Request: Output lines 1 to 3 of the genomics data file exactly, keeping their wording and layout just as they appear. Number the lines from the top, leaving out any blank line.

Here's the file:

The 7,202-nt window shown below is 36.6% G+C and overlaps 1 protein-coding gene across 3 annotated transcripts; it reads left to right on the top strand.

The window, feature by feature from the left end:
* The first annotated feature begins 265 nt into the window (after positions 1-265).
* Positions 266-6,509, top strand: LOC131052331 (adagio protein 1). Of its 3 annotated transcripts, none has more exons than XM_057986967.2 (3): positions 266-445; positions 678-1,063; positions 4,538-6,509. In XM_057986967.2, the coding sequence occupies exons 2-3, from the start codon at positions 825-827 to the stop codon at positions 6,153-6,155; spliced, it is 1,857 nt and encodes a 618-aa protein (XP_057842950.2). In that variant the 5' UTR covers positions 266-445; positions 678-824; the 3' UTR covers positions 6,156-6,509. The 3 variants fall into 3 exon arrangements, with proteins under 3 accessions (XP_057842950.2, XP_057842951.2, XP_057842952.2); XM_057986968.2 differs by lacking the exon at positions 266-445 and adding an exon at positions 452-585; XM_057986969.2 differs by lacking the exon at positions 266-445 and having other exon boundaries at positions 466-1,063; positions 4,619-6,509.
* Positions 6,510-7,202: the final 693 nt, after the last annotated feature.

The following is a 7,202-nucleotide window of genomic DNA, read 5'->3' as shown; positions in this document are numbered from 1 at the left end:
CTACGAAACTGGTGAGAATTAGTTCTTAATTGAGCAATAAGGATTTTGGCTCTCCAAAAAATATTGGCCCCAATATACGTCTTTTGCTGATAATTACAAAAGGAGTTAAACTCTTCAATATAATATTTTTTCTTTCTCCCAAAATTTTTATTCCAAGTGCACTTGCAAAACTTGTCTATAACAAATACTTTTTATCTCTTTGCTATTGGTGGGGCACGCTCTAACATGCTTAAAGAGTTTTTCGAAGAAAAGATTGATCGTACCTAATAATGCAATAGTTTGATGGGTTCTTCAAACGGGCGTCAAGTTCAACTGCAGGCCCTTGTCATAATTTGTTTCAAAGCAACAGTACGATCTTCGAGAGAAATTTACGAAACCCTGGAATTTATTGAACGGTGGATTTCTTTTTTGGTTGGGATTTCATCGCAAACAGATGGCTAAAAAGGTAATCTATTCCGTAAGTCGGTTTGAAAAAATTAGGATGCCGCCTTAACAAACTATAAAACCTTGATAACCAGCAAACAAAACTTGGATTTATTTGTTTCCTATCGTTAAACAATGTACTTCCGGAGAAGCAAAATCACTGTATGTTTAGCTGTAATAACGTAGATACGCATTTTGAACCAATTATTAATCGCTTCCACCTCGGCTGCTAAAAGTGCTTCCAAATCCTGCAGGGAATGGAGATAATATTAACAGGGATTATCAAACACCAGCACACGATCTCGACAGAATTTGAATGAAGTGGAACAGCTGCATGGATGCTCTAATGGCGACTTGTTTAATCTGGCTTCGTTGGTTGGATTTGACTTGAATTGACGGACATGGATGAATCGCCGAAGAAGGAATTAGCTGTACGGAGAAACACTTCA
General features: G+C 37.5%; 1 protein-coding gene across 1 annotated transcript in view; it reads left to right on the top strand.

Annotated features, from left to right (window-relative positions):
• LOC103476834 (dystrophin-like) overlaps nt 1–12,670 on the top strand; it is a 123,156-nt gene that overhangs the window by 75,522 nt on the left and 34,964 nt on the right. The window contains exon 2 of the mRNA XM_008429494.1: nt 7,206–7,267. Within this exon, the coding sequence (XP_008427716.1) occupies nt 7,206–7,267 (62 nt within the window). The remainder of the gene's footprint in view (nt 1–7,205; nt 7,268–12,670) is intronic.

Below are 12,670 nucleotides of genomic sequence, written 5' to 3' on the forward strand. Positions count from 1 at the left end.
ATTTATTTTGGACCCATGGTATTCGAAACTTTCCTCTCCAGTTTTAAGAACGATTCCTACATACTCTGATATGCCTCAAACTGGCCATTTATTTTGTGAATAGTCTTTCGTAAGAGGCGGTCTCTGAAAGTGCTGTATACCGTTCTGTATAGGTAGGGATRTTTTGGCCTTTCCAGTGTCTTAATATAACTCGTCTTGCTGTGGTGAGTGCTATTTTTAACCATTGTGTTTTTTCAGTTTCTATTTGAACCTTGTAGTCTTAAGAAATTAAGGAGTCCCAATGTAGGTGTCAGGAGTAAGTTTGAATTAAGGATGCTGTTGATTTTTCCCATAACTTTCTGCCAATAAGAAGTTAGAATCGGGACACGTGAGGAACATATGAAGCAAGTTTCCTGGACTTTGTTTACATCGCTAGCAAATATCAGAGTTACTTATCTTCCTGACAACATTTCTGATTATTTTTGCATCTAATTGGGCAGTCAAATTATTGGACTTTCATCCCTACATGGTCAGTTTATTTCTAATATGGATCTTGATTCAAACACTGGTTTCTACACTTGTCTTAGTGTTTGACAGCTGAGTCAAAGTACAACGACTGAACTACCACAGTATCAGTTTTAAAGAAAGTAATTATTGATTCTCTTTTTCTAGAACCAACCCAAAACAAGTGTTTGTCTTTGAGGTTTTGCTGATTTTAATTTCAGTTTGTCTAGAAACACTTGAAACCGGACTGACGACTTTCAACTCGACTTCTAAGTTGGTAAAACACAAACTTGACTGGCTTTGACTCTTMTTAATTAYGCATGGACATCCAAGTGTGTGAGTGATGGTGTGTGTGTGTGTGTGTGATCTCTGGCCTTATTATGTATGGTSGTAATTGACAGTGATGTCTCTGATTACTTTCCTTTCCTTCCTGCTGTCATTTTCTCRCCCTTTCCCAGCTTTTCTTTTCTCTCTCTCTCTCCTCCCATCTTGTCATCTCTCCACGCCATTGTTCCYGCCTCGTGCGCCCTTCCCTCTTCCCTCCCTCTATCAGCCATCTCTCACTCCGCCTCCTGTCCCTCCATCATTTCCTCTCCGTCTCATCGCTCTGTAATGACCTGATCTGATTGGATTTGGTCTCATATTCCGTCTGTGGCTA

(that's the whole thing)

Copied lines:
The 7,202-nt window shown below is 36.6% G+C and overlaps 1 protein-coding gene across 3 annotated transcripts; it reads left to right on the top strand.

The window, feature by feature from the left end:
* The first annotated feature begins 265 nt into the window (after positions 1-265).